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Chapter: Medical Surgical Nursing: Assessment and Management of Patients With Eye and Vision Disorders

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Dry Eye Syndrome

Dry eye syndrome, or keratoconjunctivitis sicca, is a deficiency in the production of any of the aqueous, mucin, or lipid tear film components; lid surface abnormalities;

Infectious and Inflammatory Conditions

Inflammation and infection of eye structures are common. Eye infection is a leading cause of blindness worldwide. Table 58-7 describes selected common infections and their treatment.


DRY EYE SYNDROME

Dry eye syndrome, or keratoconjunctivitis sicca, is a deficiency in the production of any of the aqueous, mucin, or lipid tear film components; lid surface abnormalities; or epithelial abnormali-ties related to systemic diseases (eg, thyroid disorders, Parkinson’s disease), infection, injury, or complications of medications (eg, antihistamines, oral contraceptives, phenothiazines).

Clinical Manifestations

The most common complaint in dry eye syndrome is a scratchy or foreign body sensation. Other symptoms include itching, ex-cessive mucus secretion, inability to produce tears, a burning sen-sation, redness, pain, and difficulty moving the lids.

Assessment and Diagnostic Findings

Slit-lamp examination shows an absent or interrupted tear menis-cus at the lower lid margin, and the conjunctiva is thickened, ede-matous, hyperemic, and has lost its luster. A tear meniscus is the crescent-shaped edge of the tear film in the lower lid margin. Chronic dry eyes may result in chronic conjunctival and corneal irritation that can lead to corneal erosion, scarring, ulceration, thinning, or perforation that can seriously threaten vision. Sec-ondary bacterial infection can occur.

Management

Management of dry eye syndrome requires the complete cooper-ation of the patient with a regimen that needs to be followed at home for a long period, or complete relief of symptoms is un-likely. Instillation of artificial tears during the day and an oint-ment at night is the usual regimen to hydrate and lubricate the eye through stimulating tears and preserving a moist ocular sur-face. Anti-inflammatory medications are also used, and moisture chambers (eg, moisture chamber spectacles, swim goggles) may provide additional relief.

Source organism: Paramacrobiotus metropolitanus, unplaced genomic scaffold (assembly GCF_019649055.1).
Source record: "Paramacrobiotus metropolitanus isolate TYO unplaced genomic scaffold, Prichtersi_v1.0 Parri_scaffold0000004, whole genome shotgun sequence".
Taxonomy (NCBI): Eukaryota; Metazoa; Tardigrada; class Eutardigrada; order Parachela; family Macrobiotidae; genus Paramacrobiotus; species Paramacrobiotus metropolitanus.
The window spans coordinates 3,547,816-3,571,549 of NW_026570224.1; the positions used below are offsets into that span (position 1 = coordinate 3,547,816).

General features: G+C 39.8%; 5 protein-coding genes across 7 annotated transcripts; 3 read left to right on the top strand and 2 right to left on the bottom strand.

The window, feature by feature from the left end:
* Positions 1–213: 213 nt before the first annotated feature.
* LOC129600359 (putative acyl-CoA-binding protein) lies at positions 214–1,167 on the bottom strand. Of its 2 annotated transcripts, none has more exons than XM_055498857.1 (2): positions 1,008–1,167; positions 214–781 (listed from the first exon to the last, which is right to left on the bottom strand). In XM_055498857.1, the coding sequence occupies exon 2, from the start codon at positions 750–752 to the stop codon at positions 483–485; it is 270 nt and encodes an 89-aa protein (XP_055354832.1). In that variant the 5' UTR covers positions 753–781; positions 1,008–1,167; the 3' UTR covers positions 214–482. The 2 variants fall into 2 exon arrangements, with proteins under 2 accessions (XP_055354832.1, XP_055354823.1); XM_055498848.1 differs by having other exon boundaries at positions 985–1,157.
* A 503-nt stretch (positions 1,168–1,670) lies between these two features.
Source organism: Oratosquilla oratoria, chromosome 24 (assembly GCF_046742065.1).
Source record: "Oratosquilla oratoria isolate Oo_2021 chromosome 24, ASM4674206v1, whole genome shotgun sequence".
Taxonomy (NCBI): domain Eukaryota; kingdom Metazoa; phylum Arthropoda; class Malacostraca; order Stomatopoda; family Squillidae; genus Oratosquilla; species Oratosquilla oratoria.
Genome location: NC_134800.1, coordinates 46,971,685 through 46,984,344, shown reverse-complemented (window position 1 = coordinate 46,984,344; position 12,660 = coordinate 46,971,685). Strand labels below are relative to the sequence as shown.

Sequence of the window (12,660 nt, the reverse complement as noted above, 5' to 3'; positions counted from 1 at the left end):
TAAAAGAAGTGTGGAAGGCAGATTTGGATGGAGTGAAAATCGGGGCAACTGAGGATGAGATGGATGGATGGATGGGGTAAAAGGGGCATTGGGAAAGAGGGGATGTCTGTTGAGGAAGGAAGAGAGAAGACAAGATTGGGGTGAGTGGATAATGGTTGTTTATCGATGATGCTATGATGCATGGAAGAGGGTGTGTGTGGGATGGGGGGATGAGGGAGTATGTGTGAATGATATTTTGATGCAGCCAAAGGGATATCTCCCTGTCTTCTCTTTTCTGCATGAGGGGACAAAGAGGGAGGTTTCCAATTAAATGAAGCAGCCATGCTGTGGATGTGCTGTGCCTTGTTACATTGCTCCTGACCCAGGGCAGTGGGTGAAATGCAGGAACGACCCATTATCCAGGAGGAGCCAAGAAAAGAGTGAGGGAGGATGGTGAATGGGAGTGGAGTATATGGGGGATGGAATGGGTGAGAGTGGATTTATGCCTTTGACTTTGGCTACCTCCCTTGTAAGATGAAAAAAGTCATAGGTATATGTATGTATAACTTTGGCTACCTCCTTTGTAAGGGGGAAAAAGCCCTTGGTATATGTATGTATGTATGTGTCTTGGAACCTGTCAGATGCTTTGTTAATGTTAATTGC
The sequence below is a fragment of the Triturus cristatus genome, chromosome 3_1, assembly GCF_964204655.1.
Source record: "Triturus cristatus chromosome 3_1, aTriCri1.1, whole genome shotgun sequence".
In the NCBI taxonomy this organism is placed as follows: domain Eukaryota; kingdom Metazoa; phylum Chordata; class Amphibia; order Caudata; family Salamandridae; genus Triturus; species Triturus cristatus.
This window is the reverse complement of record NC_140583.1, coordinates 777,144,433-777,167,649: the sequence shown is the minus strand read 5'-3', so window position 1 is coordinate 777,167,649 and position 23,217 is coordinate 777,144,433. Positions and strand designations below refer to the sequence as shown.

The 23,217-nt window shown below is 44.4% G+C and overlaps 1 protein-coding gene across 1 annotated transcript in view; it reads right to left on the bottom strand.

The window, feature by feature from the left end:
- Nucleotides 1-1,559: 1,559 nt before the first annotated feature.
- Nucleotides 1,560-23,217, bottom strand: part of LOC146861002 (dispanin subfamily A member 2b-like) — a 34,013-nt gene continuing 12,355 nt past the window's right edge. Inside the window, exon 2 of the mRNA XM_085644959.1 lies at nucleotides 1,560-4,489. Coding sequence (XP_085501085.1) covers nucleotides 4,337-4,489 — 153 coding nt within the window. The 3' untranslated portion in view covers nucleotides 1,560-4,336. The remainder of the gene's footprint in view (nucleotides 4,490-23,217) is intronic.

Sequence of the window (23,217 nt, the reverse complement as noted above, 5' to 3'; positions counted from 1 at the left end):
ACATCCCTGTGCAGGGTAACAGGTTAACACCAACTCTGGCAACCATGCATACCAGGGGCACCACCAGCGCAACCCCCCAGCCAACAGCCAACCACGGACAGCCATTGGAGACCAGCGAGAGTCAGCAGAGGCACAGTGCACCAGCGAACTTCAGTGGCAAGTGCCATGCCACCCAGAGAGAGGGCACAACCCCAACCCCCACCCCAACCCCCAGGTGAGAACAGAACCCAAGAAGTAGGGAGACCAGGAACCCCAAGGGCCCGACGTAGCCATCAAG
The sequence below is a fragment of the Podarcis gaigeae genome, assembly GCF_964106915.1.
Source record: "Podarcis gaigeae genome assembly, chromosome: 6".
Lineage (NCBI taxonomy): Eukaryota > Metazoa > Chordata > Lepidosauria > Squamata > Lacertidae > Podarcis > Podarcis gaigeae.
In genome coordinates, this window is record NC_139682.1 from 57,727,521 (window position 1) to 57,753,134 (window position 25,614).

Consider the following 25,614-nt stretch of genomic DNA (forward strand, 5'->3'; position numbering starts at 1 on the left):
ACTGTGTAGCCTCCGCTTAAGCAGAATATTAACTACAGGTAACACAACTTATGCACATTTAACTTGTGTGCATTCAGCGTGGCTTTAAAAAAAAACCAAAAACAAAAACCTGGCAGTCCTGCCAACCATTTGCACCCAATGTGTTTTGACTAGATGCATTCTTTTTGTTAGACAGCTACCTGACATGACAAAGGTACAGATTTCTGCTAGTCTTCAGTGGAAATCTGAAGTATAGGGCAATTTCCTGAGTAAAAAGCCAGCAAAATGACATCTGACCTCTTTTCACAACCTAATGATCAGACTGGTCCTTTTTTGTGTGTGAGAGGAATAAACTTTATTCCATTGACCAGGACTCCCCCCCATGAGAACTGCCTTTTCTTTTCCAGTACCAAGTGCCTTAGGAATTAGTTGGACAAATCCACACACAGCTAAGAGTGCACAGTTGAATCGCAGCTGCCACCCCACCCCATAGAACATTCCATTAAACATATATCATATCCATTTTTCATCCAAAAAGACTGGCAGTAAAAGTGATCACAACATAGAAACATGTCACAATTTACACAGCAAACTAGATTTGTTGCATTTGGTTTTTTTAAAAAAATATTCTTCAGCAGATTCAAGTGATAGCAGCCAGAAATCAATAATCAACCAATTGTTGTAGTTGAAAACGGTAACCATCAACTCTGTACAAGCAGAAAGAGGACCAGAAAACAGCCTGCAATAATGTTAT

Patients may become hypersensitive to chemical preservatives such as benzalkonium chloride and thimerosal. For these pa-tients, preservative-free ophthalmic solutions are used. Manage-ment of the dry eye syndrome also includes the concurrent treatment of infections, such as chronic blepharitis and acne rosacea, and treating the underlying systemic disease, such as Sjögren’s syndrome (an autoimmune disease).

 

In advanced cases of dry eye syndrome, surgical treatment that includes punctal occlusion, grafting procedures, and lateral tar-sorrhaphy (ie, uniting the edges of the lids) are options. Punctal plugs are made of silicone material for the temporary or perma-nent occlusion of the puncta. This helps preserve the natural tears and prolongs the effects of artificial tears. Short-term occlusion is performed by inserting punctal or silicone rods in all four puncta. If tearing is induced, the upper plugs are removed, and the re-maining lower plugs are removed in another week. Permanent occlusion is performed only in severe cases among adults who do not develop tearing after partial occlusion and who have results on a repeated Schirmer’s test of 2 mm or less (filter paper is used to measure tear production).

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